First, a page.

As Harry begins his classes, he is relieved "that he wasn't miles behind everyone else. Lots of people had come from Muggle families and, like him, hadn't any idea that they were witches and wizards. There was so much to learn that even people like Ron didn't have much of a head start." Unfortunately, Professor Severus Snape, Potions master, does not make Harry's academic life any easier. Gryffindor and Slytherin Houses take Potions class together, and Snape-who is the faculty head of Slytherin-misses no opportunity to play favorites, and especially to mock Potter, "our new-celebrity." Harry does not know what he has done, if anything, to earn Snape's ire, but he must suffer the consequences of it nevertheless. After the first Potions class, Harry and Ron go to Hagrid's cottage for tea. Harry confides in Hagrid about Snape's ill temper toward him. Hagrid urges him to dismiss it, but "Harry couldn't help thinking that Hagrid didn't quite meet his eyes when he said that." While at Hagrid's cottage, Harry reads in the Daily Prophet-newspaper of the wizarding world-about the continuing investigation into the break-in at Gringotts. The goblins guarding the violated vault insist that nothing has been taken, for it had been emptied earlier the same day. From the article, Harry learns that the break-in took place on his birthday, while he and Hagrid had been there. Harry remembers that Hagrid emptied vault 713-could "that grubby little package" have been what the burglars sought?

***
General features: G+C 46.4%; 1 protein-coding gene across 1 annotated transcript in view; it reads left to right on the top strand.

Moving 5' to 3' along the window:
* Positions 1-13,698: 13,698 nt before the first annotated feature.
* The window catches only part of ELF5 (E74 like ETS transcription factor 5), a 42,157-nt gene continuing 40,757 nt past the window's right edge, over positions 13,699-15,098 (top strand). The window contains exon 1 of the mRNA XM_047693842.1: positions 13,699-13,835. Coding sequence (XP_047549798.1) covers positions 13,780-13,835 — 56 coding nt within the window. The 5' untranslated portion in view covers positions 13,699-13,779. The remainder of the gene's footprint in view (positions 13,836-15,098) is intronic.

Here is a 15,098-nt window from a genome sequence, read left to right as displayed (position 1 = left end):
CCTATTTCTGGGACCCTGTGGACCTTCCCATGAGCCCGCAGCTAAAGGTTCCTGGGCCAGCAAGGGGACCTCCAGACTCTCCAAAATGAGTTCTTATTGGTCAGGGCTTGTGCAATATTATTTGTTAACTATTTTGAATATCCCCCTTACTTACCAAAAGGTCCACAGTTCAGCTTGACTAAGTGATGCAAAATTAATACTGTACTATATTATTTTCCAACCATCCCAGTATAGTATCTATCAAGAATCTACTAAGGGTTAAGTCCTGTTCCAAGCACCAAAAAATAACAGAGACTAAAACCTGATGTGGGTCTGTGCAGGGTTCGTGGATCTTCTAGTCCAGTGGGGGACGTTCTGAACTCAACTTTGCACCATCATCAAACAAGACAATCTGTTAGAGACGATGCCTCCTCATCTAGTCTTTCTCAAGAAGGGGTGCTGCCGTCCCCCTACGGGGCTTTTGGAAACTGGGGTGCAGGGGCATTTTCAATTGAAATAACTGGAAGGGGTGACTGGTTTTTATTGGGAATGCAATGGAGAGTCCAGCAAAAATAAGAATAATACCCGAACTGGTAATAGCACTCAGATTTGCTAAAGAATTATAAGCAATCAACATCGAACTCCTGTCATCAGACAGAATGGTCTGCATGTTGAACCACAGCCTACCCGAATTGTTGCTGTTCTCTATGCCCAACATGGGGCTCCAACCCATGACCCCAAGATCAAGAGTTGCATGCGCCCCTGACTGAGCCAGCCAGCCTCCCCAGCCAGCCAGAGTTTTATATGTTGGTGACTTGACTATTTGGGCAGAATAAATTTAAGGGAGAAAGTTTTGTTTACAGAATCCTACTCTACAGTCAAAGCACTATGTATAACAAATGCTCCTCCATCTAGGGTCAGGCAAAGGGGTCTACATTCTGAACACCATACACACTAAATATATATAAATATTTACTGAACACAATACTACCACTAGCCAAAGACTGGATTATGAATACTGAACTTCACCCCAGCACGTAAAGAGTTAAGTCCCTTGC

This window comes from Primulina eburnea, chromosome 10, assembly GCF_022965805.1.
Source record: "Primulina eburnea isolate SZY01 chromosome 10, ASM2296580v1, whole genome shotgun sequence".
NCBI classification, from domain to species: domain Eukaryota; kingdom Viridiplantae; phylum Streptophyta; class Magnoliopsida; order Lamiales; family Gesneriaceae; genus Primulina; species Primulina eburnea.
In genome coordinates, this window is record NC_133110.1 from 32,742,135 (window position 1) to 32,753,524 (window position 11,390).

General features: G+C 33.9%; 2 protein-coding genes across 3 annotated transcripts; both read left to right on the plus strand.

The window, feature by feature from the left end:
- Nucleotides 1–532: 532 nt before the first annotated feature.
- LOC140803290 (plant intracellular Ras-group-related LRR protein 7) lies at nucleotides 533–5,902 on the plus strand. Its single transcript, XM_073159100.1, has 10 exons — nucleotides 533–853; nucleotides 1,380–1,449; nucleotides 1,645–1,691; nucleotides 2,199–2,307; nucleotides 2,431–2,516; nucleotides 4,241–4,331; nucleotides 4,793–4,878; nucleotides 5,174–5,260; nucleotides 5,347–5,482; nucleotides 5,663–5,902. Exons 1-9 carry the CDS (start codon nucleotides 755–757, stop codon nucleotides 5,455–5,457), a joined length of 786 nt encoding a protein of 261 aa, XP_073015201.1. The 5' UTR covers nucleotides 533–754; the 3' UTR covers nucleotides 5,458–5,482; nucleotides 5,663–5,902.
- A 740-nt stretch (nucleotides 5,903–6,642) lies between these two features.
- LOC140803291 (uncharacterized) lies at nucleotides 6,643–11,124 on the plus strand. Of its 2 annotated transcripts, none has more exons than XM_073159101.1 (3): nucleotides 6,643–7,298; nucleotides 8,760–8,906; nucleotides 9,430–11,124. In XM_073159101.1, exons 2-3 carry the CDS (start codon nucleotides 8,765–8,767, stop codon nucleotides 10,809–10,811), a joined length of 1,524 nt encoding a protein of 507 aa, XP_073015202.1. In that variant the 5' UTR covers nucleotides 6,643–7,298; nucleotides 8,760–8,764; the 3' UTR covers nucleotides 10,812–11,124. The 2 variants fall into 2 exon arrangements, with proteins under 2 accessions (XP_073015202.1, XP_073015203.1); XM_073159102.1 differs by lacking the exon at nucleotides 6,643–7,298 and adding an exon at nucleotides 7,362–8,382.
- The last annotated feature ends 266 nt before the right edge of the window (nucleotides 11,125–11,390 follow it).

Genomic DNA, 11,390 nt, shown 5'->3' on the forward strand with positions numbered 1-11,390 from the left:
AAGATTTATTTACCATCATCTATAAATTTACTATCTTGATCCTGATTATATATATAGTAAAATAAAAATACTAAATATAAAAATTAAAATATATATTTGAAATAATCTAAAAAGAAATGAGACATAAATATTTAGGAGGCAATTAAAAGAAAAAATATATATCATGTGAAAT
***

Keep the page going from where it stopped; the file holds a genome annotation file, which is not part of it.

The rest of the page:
For the purposes of the Harry Potter series, this chapter serves to establish the animosity between Snape and Harry which will continue in future volumes, albeit with differing degrees of intensity. Only later will readers learn the complicated history behind Snape's attitude toward Harry, which reaches a crescendo in a particularly unpleasant revelation about Harry's father in The Order of the Phoenix. In the more immediate context of this novel, however, it is a chapter that easily resonates with anyone who has received what they perceive as unfair treatment at the hands of a superior. Rowling accurately captures the emotions-confusion, anger, despair-that often accompany such situations. This emotional connection is no doubt part of her books' popularity, especially among adolescents. Additionally, this chapter develops the mythic motif of Harry's "heroic quest," setting up Snape as his (apparent?) antagonist. In mythology, heroes must do battle with villains, and Snape seems, at this point in the book, to fill that role. In the end, however, readers will have to discriminate-or, following up on an image from the previous chapter, "sort out"-whether Snape's "villainy" rises to a truly menacing level or not. Both they and Harry still have much to experience and learn.